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Henry Vaughan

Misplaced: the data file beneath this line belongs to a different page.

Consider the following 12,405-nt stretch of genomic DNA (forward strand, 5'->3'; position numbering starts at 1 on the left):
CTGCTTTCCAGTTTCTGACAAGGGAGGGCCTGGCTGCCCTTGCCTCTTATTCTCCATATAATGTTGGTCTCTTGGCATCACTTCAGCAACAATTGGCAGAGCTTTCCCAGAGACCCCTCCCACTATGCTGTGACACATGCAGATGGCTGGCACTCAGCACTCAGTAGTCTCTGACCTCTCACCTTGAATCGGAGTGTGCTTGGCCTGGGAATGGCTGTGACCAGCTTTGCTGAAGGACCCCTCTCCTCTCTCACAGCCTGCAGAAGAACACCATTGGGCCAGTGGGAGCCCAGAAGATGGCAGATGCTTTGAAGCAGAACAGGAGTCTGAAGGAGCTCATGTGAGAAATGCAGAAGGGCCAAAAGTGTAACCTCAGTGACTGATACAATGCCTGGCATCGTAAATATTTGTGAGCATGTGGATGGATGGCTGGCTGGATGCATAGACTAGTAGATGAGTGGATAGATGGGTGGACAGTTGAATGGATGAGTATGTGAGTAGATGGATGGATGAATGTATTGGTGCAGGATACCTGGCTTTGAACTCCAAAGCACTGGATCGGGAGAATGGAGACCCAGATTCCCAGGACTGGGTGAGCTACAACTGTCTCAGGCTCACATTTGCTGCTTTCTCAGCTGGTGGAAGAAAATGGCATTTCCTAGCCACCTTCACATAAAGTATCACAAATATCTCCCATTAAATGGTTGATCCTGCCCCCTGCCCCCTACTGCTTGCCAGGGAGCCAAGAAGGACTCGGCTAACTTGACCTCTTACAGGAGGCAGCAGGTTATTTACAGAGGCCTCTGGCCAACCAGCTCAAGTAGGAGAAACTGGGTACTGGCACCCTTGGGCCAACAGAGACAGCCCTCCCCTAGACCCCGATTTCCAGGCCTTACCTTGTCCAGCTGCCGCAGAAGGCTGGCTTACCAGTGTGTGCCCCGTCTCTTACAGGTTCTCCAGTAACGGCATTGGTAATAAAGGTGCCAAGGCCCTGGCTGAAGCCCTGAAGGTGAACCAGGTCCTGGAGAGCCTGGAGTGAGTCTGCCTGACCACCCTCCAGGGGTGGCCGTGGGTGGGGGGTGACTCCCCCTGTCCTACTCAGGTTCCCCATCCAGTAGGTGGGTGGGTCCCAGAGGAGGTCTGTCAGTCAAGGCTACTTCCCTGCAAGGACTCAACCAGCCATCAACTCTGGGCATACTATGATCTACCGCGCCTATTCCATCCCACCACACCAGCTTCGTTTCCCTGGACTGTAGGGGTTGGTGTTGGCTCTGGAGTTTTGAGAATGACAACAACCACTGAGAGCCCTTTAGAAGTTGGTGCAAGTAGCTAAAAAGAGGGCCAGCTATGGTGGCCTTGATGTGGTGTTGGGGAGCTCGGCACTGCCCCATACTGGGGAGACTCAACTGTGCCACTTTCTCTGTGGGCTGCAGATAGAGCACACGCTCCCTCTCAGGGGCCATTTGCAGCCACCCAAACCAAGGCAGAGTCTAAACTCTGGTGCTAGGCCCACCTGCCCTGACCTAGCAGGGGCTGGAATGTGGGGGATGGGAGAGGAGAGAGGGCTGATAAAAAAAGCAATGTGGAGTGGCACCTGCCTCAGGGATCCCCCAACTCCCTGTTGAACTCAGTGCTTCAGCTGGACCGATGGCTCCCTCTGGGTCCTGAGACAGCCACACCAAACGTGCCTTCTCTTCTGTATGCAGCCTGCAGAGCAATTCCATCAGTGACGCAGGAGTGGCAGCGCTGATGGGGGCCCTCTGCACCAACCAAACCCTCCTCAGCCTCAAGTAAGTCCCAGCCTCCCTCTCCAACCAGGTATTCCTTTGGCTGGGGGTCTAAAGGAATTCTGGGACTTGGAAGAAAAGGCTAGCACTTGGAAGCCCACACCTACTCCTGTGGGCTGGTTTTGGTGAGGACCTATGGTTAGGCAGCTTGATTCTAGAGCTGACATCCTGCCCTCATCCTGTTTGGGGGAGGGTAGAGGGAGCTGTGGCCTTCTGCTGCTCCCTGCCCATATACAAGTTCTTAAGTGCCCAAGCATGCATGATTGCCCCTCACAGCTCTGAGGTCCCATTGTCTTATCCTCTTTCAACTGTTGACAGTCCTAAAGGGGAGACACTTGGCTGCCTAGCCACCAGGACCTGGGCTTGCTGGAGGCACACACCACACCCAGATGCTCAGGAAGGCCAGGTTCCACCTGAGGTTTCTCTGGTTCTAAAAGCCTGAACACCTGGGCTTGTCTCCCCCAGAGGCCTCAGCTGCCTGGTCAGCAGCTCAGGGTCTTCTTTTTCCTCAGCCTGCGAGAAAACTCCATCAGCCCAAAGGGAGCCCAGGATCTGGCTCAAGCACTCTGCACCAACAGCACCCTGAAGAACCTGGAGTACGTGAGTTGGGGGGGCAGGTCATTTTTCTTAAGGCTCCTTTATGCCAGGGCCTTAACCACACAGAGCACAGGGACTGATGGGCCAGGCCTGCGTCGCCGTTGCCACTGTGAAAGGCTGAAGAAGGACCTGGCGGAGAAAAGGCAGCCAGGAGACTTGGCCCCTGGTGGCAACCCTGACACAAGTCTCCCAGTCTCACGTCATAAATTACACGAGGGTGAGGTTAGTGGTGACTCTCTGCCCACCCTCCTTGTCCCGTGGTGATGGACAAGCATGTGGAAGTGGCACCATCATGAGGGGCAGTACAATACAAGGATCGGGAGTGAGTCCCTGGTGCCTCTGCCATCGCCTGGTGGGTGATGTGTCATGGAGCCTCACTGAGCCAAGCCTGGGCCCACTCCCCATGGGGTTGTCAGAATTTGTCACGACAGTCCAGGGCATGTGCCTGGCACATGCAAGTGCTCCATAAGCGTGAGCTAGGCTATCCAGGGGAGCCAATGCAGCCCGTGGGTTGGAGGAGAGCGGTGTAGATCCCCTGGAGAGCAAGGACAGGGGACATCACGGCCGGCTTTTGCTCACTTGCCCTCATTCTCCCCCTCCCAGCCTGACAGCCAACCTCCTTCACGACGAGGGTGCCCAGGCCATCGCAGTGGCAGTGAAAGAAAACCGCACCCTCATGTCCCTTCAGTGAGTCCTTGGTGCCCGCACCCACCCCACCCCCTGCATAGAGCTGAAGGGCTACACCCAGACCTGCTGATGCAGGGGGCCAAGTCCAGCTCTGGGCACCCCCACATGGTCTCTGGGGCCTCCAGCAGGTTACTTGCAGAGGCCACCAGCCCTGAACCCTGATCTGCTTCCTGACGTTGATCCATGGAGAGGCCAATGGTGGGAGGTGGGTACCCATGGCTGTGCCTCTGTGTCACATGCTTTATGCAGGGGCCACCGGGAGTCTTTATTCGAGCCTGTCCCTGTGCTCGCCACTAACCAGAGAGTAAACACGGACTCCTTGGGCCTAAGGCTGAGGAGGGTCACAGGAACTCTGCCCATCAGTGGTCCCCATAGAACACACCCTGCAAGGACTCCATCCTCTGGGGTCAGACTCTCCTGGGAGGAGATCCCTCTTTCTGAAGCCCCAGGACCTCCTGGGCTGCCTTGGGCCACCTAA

Henry Rice Vaughan (1621 − April 23, 1695) was a Welsh author, physician and metaphysical poet. Vaughan and his twin brother the hermetic philosopher and alchemist Thomas Vaughan, were the sons of Thomas Vaughan and his wife Denise (née Morgan) of 'Trenewydd', Newton, in Brecknockshire, Wales. Their grandfather, William, was the owner of Tretower Court. Vaughan spent most of his life in the village of Llansantffraed, near Brecon, where he is also buried. Vaughan is also known for writing a seminal work on economics and currencies, A Discourse on Coins and Coinage. Early life Both Henry and his twin Thomas were schooled locally by the rector of Llangattock (Crickhowell), the Rev. Matthew Herbert. This occupied six years preceding their attendance at Jesus College, Oxford, England in 1638: s9, p.21 However, around 1640, Vaughan's family influenced him to pursue a career in law to the abandonment of an Oxford degree. As the Civil War developed, he was recalled home from London, initially to serve as a secretary to Sir Marmaduke Lloyd, a chief justice on the Brecknockshire circuit and staunch royalist. Military service interrupted his study of the law and, upon his return, Vaughan began to practise medicine. By 1646, he had married Catherine Wise with whom he reared a son, Thomas, and three daughters, Lucy, Frances, and Catherine. After his first wife's death, he married her sister, Elizabeth. Secular works Vaughan took his literary inspiration from his native environment and chose the descriptive name "Silurist," derived from his homage to the Silures, the Celtic tribe of pre-Roman south Wales which strongly resisted the Romans. This name is a reflection of the deep love Vaughan felt towards the Welsh mountains of his home in what is now part of the Brecon Beacons National Park and the River Usk valley where he spent most of his early life and professional life. By 1647 Henry Vaughan, with his wife and children, had chosen life in the country. This is the setting in which Vaughan wrote Olor Iscanus, the (Swan of Usk). However, this collection was not published until 1651, more than three years after it was written. It is believed that there was great crisis in Vaughan's life between the authorship and publication of Olor Iscanus.[7] During these years, his grandfather William Vaughan died and he was evicted from his living in Llansantffraed. Vaughan later decried the publication, having "long ago condemned these poems to obscurity". Olor Iscanus is filled with odd words and similes that beg for attention despite its dark and morbid cognitive appeal. This work is founded on crises felt in Vaughan's homeland, Brecknockshire. During the Civil War there was never a major battle fought on the ground of Brecknockshire, but the effects of the war were deeply felt by Vaughan and his surrounding community. The Puritan Parliament visited misfortune on the community, ejecting many of their foes, the Anglicans and Royalists. This was an obvious source of misfortune for Vaughan, who also lost his home at that time: There is a distinct difference between the atmosphere Vaughan attempts to convey in this work and in his most famous work, Silex Scintillans. Olor Iscanus is a direct representation of a specific period in Vaughan's life, which emphasizes other secular writers and provides allusions to debt and happy living. A fervent topic of Vaughan throughout these poems is the Civil War and reveals Vaughan's somewhat paradoxical thinking that, in the end, gives no clear conclusion to the question of his participation in the Civil War. Vaughan states his complete satisfaction of being clean on "innocent blood" but also provides what seem to be eyewitness accounts of battles and his own "soldiery". Although Vaughan is thought to have been a royalist, these poems express contempt for all current authority and a lack of zeal for the royalist cause.[4]: s9, p.21 His poems generally reflect a sense of severe decline, which possibly means that Vaughan lamented the effects of the war on the monarchy and society. His short poem "The Timber", ostensibly about a dead tree, concludes "thy strange resentment after death / Means only those who broke - in life - thy peace." Conversion The period shortly preceding the publication of Henry Vaughan's Silex Scintillans marked an important period of his life. Certain indications in the first volume and explicit statements made in the preface to the second volume of Silex Scintillans suggest that Vaughan suffered a prolonged sickness that inflicted much pain. Vaughan interprets this experience to be an encounter with death and a wake-up call to his "misspent youth". Vaughan believes he is spared to make amends and start a new course not only in his life but in the literature he would produce. Vaughan himself describes his previous work as foul and a contribution to "corrupt literature". Perhaps the most notable mark of Vaughan's conversion is how much it is credited to George Herbert. Vaughan claims that he is the least of Herbert's many "pious converts".[4] It is during this period of Vaughan's life, around 1650, that he adopts the saying "moriendo, revixi", meaning "by dying, I gain new life". Poetic Influences It was not until Vaughan's conversion and the writing of Silex Scintillans that he received significant acclaim. He was greatly indebted to George Herbert, who provided a model for Vaughan's newly founded spiritual life and literary career, in which he displayed "spiritual quickening and the gift of gracious feeling"[8]:p2 derived from Herbert. Archbishop Trench has proposed that "As a divine Vaughan may be inferior [to Herbert], but as a poet he is certainly superior". Critics praise Vaughan's use of literary elements. Vaughan's use of monosyllables, long-drawn alliterations and his ability to compel the reader place Vaughan as "more than the equal of George Herbert". Yet others say that the two are not even comparable, because Herbert is in fact the Master. While these critics admit that Henry Vaughan's use of words can be superior to Herbert's, they believe his poetry is, in fact, worse. Herbert's profundity as well as consistency are said to be the key to his superiority. While the superiority or inferiority of Vaughan and Herbert is a question with no distinct answer, one cannot deny that Vaughan would have never written the way he did without Herbert's direction. The explicit spiritual influence of Herbert on Henry Vaughan is undeniable. The preface to Vaughan's Silex Scintillans does all but proclaim this influence. The prose of Vaughan exemplifies this as well. For instance, The Temple, by Herbert, is often seen as the inspiration and model on which Vaughan created his work. Silex Scintillans is most often classed with this collection of Herbert's. Silex Scintillans borrows the same themes, experience, and beliefs as The Temple. Herbert's influence is evident both in the shape and spirituality of Vaughan's poetry. For example, the opening to Vaughan's poem 'Unprofitableness': ´How rich, O Lord! How fresh thy visits are! is reminiscent of Herbert's 'The Flower': How fresh, O Lord, how sweet and clean Are thy returns! ev'n as the flowers in spring. Another work of Vaughan's that clearly parallels George Herbert is Mount of Olives, e.g., the passage, Let sensual natures judge as they please, but for my part, I shall hold it no paradoxe to affirme, there are no pleasures in the world. Some coloured griefes of blushing woes there are, which look as clear as if they were true complexions; but it is very sad and tyred truth, that they are but painted. This echoes Herbert's Rose. In this world of sugar's lies, And to use a larger measure Than my strict yet welcome size. First, there is no pleasure here: Coloure'd griefs indeed there are, Blushing woes that look as clear, As if they could beauty spare. Critics have complained that Vaughan is enslaved to Herbert's works, using similar "little tricks" such as abrupt introductions and whimsical titles as a framework for his own work, and that he "failed to learn" from Herbert. Vaughan carried an inability to know his limits and focused more on the intensity of the poem, meanwhile losing the attention of his audience. However, Alexander Grosart denies that Henry Vaughan was solely an imitator of George Herbert (Grosart, 3). There are moments in Vaughan's writings where the reader can identify Vaughan's true self, rather than an imitation of Herbert. In such passages Vaughan is seen to demonstrate naturalness, immediacy, and ability to relate the concrete through poetry. In some instances, Vaughan derives observations from Herbert's language that are distinctly his own. It is as if Vaughan takes proprietorship of some of Herbert's work, yet makes it completely unique to himself. Henry Vaughan takes another step away from George Herbert in the manner to which he presents his poetry to the reader. George Herbert in The Temple, which is most often the source of comparison between the two writers, lays down explicit instructions on the reading of his work. This contrasts with the attitude of Vaughan, who considered the experience of reading as the best guide to his meanings. He promoted no special method of reading his works . In these times he shows himself different from any other poet. Much of his distinction derives from an apparent lack of sympathy with the world around him. His aloof appeal to his surroundings detaches him and encourages his love of nature and mysticism, which in turn influenced other later poets, Wordsworth among others. Vaughan's mind thinks in terms of a physical and spiritual world and the obscure relation between the two. Vaughan's mind often moved to original, unfamiliar, and remote places, and this reflected in his poetry. He was loyal to the themes of the Anglican Church and religious festivals, but found his true voice in the more mystical themes of eternity, communion with the dead, nature, and childhood.A poet of revelation who uses the Bible,Nature and his own experience to illustrate his vision of eternity. Vaughan's poetry has a particularly modern sound. Alliteration (conspicuous in Welsh poetry)is more extensively used by Vaughan than most of his contemporaries writing English verse, noticeably in the opening to 'The Water-fall'. Vaughan elaborated on personal loss in two well-known poems, "The World" and "They Are All Gone into the World of Light." Another poem, "The Retreat," combines the theme of loss with the corruption of childhood, which is yet another consistent theme of Vaughan's. Vaughan's new-found personal voice and persona are seen as the result of the death of a younger brother. This is an example of an especially beautiful fragment of one of his poems entitled 'The World': I saw Eternity the other night, Like a great ring of pure and endless light, All calm, as it was bright, And round beneath it, Time in hours, days, years Driv'n by the spheres Like a vast shadow mov'd; in which the world And all her train were hurl'd. A Discourse of Coin and Coinage Vaughan wrote an early work on currency, A Discourse of Coin and Coinage (1675). He argued that it was a mass voluntary consensus, the "concurrence of mankind", that gave currency its value as a medium of exchange, not the laws which enforce the usage of currency or the inherent worth of a currency's material composition (such as gold or silver). This work also contained the earliest known research on price level changes and price indices. John Ramsay McCulloch included A Discourse... in his A Select Collection of Scarce and Valuable Tracts on Money[ (1856). Economist Murray N. Rothbard has said that Vaughan was "perhaps the best economic analyst" of his period. [14] Rothbard has praised Vaughan for recognizing that whilst the value of a good is dependent on consumer demand, a good's price results from the interaction of its subjective utility and relative scarcity. Death and legacy As is the case with many great writers and poets, Henry Vaughan was acclaimed less during his lifetime than after his death on April 23, 1695, aged 73. He is buried in the churchyard of St Bridget's, Llansantffraed, Powys. He is recognised "as another example of a poet who can write both graceful and effective prose"[10] and influenced the work of poets such as Wordsworth, Tennyson and Siegfried Sassoon. The American science fiction writer Philip K. Dick even named Vaughan as a key influence. Works Poems with the Tenth Satire of Juvenal Englished * Peace * Olor Iscanus * Silex Scintillans * Silex Scintillans II * Mount of Olives * Flores Solitudinis * Hermetical Physics * The Chemist's Key * Humane Industry * Thalia Rediviva * The World * The Retreat * The Evening-Watch A Discourse of Coin and Coinage: The first Invention, Use, Matter, Forms, Proportions and Differences, ancient & modern: with the Advantages and Disadvantages of the Rise and Fall thereof, in our own or Neighbouring Nations: and the Reasons. Together with a short Account of our Common Law therein. (1675) References Wikipedia - http://en.wikipedia.org/wiki/Henry_Vaughan